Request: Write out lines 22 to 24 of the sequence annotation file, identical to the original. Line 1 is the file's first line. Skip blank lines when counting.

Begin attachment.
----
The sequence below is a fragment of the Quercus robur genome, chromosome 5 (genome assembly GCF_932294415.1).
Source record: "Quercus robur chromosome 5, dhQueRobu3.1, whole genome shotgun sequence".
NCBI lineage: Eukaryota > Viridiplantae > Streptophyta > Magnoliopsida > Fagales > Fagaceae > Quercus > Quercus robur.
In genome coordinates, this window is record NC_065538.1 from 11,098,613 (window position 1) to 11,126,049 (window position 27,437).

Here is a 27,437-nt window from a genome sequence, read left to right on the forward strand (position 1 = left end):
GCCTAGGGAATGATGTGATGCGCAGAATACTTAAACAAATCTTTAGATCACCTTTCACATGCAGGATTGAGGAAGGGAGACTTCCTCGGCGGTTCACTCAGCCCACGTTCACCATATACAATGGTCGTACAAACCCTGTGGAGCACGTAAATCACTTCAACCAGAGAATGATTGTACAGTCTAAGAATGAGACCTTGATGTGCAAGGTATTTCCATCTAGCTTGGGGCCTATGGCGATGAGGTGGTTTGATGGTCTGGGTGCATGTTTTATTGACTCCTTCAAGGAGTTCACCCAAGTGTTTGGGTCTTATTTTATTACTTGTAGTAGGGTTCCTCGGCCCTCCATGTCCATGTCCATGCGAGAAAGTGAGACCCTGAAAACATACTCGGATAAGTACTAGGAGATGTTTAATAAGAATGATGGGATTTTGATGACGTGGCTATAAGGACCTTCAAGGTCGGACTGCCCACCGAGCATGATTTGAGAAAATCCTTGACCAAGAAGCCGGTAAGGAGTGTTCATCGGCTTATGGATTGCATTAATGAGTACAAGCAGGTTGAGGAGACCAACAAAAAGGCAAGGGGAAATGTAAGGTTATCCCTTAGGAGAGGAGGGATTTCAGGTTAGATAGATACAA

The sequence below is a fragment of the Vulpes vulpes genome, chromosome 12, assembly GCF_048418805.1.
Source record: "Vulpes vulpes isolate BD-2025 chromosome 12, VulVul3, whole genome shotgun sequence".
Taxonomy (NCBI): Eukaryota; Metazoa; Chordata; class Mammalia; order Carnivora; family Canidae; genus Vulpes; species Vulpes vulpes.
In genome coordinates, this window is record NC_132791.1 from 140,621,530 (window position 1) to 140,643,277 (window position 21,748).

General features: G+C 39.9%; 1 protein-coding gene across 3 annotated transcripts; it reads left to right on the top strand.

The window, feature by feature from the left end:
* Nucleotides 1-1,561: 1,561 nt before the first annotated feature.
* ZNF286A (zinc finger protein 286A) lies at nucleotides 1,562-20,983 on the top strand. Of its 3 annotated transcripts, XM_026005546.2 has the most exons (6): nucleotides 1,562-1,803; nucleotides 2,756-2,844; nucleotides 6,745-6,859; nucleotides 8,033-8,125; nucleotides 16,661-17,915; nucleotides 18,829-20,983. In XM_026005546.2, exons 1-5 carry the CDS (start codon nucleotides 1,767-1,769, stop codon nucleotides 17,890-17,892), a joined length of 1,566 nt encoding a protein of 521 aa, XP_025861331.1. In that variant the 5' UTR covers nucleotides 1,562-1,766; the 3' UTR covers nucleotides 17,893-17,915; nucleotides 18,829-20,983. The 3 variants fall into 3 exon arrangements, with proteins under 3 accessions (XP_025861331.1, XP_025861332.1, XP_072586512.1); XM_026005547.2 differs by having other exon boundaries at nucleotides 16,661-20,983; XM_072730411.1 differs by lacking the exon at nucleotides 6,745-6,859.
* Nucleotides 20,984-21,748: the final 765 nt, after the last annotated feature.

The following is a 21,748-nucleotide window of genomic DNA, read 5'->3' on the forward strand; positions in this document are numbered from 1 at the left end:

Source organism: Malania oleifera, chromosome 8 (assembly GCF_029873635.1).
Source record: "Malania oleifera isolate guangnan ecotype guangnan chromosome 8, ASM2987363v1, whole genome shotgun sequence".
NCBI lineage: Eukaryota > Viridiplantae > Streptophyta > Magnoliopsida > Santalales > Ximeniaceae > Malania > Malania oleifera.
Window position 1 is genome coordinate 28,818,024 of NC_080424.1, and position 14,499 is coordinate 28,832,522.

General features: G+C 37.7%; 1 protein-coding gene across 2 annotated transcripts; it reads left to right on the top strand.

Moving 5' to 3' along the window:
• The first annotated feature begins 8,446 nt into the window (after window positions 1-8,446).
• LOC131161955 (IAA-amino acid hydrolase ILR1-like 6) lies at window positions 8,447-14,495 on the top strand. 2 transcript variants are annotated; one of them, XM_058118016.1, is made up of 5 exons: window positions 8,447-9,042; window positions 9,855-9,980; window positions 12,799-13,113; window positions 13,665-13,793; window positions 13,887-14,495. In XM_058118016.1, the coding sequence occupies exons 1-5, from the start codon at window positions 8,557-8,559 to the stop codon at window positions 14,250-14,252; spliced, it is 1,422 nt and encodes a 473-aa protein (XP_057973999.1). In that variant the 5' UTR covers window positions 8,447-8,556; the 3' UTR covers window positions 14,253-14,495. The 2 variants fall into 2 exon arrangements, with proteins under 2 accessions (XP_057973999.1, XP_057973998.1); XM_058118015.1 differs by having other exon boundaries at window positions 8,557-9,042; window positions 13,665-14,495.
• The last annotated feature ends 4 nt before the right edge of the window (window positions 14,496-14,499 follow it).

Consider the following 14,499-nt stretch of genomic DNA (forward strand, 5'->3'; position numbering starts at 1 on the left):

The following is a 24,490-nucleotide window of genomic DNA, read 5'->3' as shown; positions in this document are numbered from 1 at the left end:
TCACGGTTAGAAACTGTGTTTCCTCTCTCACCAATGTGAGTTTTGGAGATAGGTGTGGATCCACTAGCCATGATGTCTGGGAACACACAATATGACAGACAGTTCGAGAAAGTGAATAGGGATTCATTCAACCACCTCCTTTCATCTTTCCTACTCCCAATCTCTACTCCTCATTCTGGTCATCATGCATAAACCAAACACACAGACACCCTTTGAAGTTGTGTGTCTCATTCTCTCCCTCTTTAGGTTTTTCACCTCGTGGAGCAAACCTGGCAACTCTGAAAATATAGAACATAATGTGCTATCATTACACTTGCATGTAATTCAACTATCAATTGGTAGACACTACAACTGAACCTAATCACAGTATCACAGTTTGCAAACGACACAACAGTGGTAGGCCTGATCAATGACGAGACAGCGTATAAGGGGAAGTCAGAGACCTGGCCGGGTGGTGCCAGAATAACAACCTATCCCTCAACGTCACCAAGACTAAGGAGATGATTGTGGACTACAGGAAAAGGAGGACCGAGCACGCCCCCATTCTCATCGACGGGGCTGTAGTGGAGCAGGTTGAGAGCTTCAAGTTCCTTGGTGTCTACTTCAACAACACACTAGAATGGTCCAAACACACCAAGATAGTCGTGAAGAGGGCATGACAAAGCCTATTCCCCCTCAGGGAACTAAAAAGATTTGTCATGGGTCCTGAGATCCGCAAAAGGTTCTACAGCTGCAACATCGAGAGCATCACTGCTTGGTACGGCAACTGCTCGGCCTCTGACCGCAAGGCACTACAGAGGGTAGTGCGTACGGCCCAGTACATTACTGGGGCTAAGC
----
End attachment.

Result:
Moving 5' to 3' along the window:
• The first annotated feature begins 8,446 nt into the window (after window positions 1-8,446).
• LOC131161955 (IAA-amino acid hydrolase ILR1-like 6) lies at window positions 8,447-14,495 on the top strand. 2 transcript variants are annotated; one of them, XM_058118016.1, is made up of 5 exons: window positions 8,447-9,042; window positions 9,855-9,980; window positions 12,799-13,113; window positions 13,665-13,793; window positions 13,887-14,495. In XM_058118016.1, the coding sequence occupies exons 1-5, from the start codon at window positions 8,557-8,559 to the stop codon at window positions 14,250-14,252; spliced, it is 1,422 nt and encodes a 473-aa protein (XP_057973999.1). In that variant the 5' UTR covers window positions 8,447-8,556; the 3' UTR covers window positions 14,253-14,495. The 2 variants fall into 2 exon arrangements, with proteins under 2 accessions (XP_057973999.1, XP_057973998.1); XM_058118015.1 differs by having other exon boundaries at window positions 8,557-9,042; window positions 13,665-14,495.